2425 S. 144th St.

Omaha NE 68144-3267 (402) 493-4100

Contact Info: David A. Domina 402-493-4100 Domina Law Group pc llo


Response to TransCanada’s February 24, 2014, “Updated Statement”

OMAHA, Neb. – February 24, 2014 – TransCanada’s comments released this morning demonstrate a deeply rooted misperception of the legal environment in Nebraska. Not only has it failed to understand the land, water, and people of the State, apparently this foreign company does not appreciate the law either.

TransCanada says the District Court ruling declaring a State law invalid, and invalidating action by the Governor under that law, is not significant. TransCanada is wrong.

First, TransCanada is not a party to the lawsuit decided by Judge Stephanie Stacy’s 50-page, 248 footnote Opinion of February 19. So, TransCanada cannot appeal the ruling and has no voice in the proceedings. Down the road the company might ask for permission to file an outsider’s “friend of court” Brief. Such a request may, or may not, be allowed; even if allowed, it does not become part of the merits or core of the case.

Second, LB 1161 has been declared unconstitutional and void by the Nebraska District Court. The Court issued an injunction against enforcement of the law. The Governor, Secretary of State and acting Director of the Department of Environmental Quality are enjoined from action. TransCanada is not a party so it is not enjoined.

Third, the officials who are defendants in the case are duty bound by the State Constitution and the law governing their offices to “support the constitution of the State of Nebraska, and …faithfully discharge”… all duties. Neb Const Art XV, Sec 1.

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The Court found that the State Constitution trumps the law declared invalid. The Defendant officials are bound to abide by this decision until it is altered by the Supreme Court. This oath-based foundational duty of public office makes a supersedeas (pronounced: super-seed-ee -aas) bond unnecessary. Governors and State Treasurers cannot ignore court orders as TransCanada suggests.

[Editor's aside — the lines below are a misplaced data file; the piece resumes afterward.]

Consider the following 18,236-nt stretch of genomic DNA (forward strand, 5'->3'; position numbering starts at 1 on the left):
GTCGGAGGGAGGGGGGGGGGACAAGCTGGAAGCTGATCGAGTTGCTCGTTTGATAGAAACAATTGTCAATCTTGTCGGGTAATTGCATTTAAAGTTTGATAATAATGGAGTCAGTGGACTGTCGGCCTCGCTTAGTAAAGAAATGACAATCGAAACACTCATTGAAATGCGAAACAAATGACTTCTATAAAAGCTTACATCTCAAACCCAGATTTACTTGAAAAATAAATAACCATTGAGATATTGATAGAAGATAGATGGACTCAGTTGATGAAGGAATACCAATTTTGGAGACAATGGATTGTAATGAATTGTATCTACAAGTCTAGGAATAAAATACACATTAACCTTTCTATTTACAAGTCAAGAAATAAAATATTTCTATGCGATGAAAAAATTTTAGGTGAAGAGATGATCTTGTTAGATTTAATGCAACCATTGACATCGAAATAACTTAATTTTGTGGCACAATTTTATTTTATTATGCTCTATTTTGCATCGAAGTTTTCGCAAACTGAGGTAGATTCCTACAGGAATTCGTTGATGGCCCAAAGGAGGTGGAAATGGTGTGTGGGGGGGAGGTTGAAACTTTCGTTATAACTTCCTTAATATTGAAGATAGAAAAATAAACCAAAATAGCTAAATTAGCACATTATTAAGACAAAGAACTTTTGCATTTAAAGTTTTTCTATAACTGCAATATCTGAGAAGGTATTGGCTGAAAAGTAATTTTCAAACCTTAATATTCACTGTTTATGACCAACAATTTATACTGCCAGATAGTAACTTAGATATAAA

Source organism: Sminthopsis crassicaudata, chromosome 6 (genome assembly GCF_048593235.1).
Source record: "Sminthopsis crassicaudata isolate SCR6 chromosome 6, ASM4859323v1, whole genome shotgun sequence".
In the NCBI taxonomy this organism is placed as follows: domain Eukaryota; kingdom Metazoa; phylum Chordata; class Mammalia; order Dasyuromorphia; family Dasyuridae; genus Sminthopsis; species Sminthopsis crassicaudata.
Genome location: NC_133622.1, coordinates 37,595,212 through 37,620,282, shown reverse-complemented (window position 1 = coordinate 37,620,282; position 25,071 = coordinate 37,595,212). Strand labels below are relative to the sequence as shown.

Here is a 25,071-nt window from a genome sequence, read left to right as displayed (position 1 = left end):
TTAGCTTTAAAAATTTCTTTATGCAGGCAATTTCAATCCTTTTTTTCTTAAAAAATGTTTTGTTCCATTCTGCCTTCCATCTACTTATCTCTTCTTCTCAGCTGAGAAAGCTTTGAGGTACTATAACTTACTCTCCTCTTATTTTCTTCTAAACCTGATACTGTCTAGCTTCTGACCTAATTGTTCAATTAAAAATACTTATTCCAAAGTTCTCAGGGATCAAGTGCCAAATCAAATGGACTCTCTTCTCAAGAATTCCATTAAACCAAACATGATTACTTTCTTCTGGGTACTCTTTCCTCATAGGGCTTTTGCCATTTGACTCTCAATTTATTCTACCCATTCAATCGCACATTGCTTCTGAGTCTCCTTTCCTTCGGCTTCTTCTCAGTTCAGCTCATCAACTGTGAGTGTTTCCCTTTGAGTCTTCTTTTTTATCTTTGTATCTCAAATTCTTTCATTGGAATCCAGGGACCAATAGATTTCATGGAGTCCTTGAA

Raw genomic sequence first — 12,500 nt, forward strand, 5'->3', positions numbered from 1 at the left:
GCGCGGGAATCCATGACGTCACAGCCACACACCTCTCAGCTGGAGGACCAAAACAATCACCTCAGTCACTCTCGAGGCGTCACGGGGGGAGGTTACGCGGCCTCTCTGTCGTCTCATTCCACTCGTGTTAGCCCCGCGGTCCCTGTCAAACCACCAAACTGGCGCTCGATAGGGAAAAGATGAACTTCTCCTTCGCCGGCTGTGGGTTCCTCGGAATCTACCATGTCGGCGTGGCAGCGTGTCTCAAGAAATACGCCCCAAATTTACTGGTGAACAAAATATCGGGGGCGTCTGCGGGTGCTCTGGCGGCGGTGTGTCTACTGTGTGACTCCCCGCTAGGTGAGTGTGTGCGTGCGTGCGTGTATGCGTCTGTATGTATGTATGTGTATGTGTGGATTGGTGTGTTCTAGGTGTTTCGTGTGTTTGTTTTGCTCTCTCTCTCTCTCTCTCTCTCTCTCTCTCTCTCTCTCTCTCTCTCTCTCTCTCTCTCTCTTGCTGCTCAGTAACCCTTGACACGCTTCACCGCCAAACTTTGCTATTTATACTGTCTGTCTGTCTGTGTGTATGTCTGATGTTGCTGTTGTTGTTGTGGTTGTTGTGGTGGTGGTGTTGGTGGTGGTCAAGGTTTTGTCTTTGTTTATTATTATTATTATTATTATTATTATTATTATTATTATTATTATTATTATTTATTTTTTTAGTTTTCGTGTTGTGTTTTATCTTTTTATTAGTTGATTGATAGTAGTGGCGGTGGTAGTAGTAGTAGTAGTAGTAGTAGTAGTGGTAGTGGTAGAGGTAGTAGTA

TransCanada’s reference to Neb Rev Stat § 25-21,213 is misplaced. This statute would be of interest in a case where the State might be ordered to pay money, or deliver an asset to a litigant. It has no real role in the current context. The “limbo” in which the

pipeline project now exists in Nebraska, is not affected by § 25-21,213 since nothing can be done by the Governor or other Defendants until the Supreme Court speaks, and until the President of the United States acts on a border crossing permit application that remains pending.

The Governor’s declaration of route validity pursuant to unconstitutional LB 1161 is a nullity. The State Department and President cannot know what route the pipeline will follow, or whether TransCanada will be deemed competent to operate a pipeline, when and if it applies for permission to do so under a valid Nebraska procedure.

If TransCanada’s press statement is to be read as its threat that it will now start filing condemnation cases in Nebraska, it will find itself at an abrupt halt at the starting gate. A display of such corporate hubris would not go over well with the Nebraska judiciary.

TransCanada continues to display disregard – first for Nebraska’s important natural resources, second for its citizens and land owners, and now, for Nebraska’s court system.

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